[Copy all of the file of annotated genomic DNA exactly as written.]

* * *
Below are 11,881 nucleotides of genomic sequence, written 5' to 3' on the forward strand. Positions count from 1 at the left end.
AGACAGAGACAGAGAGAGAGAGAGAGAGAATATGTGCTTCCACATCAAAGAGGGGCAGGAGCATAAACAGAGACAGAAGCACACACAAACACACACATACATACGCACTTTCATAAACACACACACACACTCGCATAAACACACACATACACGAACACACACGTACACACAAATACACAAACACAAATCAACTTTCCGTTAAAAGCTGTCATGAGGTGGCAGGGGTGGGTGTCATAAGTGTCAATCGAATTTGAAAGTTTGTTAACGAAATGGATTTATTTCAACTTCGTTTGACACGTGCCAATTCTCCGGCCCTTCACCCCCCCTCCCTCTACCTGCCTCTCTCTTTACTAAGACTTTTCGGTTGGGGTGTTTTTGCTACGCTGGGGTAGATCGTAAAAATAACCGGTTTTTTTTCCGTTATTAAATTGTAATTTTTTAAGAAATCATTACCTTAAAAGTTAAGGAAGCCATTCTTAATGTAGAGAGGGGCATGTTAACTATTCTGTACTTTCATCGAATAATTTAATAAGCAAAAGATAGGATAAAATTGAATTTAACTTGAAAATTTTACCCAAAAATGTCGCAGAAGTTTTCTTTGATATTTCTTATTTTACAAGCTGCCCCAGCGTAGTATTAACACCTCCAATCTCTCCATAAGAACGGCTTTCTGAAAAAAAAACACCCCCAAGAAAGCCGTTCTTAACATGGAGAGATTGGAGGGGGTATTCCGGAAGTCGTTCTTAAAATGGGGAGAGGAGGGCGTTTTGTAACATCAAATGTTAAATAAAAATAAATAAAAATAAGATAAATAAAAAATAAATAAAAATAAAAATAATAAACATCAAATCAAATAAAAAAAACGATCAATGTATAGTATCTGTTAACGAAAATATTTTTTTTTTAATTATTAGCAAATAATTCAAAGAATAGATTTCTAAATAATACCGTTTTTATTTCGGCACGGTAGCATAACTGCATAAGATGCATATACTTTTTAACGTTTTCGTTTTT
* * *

Below are 11,881 nucleotides of genomic sequence, written 5' to 3' on the forward strand. Positions count from 1 at the left end.
AGACAGAGACAGAGAGAGAGAGAGAGAGAATATGTGCTTCCACATCAAAGAGGGGCAGGAGCATAAACAGAGACAGAAGCACACACAAACACACACATACATACGCACTTTCATAAACACACACACACACTCGCATAAACACACACATACACGAACACACACGTACACACAAATACACAAACACAAATCAACTTTCCGTTAAAAGCTGTCATGAGGTGGCAGGGGTGGGTGTCATAAGTGTCAATCGAATTTGAAAGTTTGTTAACGAAATGGATTTATTTCAACTTCGTTTGACACGTGCCAATTCTCCGGCCCTTCACCCCCCCTCCCTCTACCTGCCTCTCTCTTTACTAAGACTTTTCGGTTGGGGTGTTTTTGCTACGCTGGGGTAGATCGTAAAAATAACCGGTTTTTTTTCCGTTATTAAATTGTAATTTTTTAAGAAATCATTACCTTAAAAGTTAAGGAAGCCATTCTTAATGTAGAGAGGGGCATGTTAACTATTCTGTACTTTCATCGAATAATTTAATAAGCAAAAGATAGGATAAAATTGAATTTAACTTGAAAATTTTACCCAAAAATGTCGCAGAAGTTTTCTTTGATATTTCTTATTTTACAAGCTGCCCCAGCGTAGTATTAACACCTCCAATCTCTCCATAAGAACGGCTTTCTGAAAAAAAAACACCCCCAAGAAAGCCGTTCTTAACATGGAGAGATTGGAGGGGGTATTCCGGAAGTCGTTCTTAAAATGGGGAGAGGAGGGCGTTTTGTAACATCAAATGTTAAATAAAAATAAATAAAAATAAGATAAATAAAAAATAAATAAAAATAAAAATAATAAACATCAAATCAAATAAAAAAAACGATCAATGTATAGTATCTGTTAACGAAAATATTTTTTTTTTAATTATTAGCAAATAATTCAAAGAATAGATTTCTAAATAATACCGTTTTTATTTCGGCACGGTAGCATAACTGCATAAGATGCATATACTTTTTAACGTTTTCGTTTTT